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Report: Health insurance tax will hike premiums

A new report commissioned by America's Health Insurance Plans (AHIP) predicts that payers will pass the cost of a new insurance tax onto their customers by increasing premiums.

The tax, which will be imposed on insurers beginning in 2014 to help defray the cost of expanding coverage to uninsured Americans, could increase premiums by about 2 percent in 2014, and 3 to 4 percent by 2023, according to the National Journal. That amounts to at least $73 billion in fees through 2019.

"Those individuals and families who are not eligible for [government] subsidies ... will bear the full cost of the fees, requiring that they pay more out-of-pocket and making coverage less affordable," consulting firm Oliver Wyman wrote in its report for AHIP.

The report also concluded that the federal tax would primarily affect individuals and smaller firms; further incentivize employers to self-insure their benefits coverage to avoid these fees; and increase costs in the Medicare Advantage and Medicare prescription drug programs, leading to increased cost-sharing and premiums. The taxes also could will lead younger, healthier individuals to forgo health coverage, which resulting in a less stable risk pool and higher premiums, reports The Hill's Healthwatch.

However, regulators dismissed these conclusions as "fundamentally flawed" because the report only examines one provision of the 2010 reform law while ignoring other provisions that lower costs and boost transparency, Bloomberg notes.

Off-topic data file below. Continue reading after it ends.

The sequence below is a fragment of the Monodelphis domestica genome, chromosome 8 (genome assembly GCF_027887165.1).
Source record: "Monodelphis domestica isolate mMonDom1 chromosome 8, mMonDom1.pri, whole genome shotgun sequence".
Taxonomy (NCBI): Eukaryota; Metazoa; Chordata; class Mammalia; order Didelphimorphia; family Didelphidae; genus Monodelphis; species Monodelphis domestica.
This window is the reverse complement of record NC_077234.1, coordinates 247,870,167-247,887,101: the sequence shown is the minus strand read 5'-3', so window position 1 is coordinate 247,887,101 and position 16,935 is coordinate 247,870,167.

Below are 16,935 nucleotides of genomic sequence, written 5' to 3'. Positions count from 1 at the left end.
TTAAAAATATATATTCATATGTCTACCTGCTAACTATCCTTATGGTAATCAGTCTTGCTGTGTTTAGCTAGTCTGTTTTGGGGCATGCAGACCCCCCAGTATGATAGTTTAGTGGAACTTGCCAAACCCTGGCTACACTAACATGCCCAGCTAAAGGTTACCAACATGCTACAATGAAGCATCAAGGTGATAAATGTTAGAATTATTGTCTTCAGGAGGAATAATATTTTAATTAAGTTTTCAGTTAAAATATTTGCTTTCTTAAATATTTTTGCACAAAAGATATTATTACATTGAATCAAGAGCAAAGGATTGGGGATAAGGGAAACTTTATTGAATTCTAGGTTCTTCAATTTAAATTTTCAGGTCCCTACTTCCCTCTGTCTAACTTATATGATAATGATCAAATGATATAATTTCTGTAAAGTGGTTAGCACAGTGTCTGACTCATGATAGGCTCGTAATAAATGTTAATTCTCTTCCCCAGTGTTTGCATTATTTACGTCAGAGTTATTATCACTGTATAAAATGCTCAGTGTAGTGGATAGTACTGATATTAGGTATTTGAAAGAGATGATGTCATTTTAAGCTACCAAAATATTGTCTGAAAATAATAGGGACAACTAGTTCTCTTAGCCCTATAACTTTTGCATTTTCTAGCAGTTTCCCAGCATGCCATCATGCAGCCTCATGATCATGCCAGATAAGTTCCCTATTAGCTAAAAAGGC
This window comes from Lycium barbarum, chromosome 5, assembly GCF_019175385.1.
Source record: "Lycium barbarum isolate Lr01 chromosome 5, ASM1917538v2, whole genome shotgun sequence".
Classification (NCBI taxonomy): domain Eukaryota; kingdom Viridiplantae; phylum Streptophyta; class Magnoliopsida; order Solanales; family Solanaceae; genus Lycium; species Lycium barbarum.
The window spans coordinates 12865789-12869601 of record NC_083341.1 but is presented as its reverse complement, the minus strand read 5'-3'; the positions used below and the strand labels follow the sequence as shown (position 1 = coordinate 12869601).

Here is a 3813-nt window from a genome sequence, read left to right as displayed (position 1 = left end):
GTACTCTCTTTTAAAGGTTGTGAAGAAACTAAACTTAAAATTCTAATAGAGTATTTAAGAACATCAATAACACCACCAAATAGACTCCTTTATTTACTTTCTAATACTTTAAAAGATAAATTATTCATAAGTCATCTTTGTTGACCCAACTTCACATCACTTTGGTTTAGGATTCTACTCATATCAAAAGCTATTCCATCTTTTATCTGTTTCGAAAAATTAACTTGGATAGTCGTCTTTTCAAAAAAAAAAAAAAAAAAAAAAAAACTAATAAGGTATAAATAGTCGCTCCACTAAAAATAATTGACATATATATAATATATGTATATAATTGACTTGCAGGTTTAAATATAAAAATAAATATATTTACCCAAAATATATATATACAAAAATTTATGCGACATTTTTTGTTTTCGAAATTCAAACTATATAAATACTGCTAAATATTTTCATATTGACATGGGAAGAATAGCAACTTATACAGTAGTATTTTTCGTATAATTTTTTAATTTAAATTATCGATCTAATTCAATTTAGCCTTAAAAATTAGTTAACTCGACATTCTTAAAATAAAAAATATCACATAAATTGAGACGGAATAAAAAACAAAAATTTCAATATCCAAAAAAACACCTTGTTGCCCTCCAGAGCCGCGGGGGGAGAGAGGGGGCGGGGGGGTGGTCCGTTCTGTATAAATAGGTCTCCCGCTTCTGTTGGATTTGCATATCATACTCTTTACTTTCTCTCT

"When reform is fully implemented, insurance companies will have 24 million new customers," Erin Shields, a Department of Health & Human Services spokeswoman, told Bloomberg. "But this report assumes this provision of the law is passed on full to the purchasers of insurance. If insurance companies insist on sticking consumers with bigger bills while their profits rise, they will be required to justify their actions to the public."

To learn more:
- read the Oliver Wyman report (.pdf)
- see the The Hill's Healthwatch article
- check out the National Journal article
- read the Bloomberg article

Related Articles:
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Insurance giants cut lobbying but still spend $2.7M
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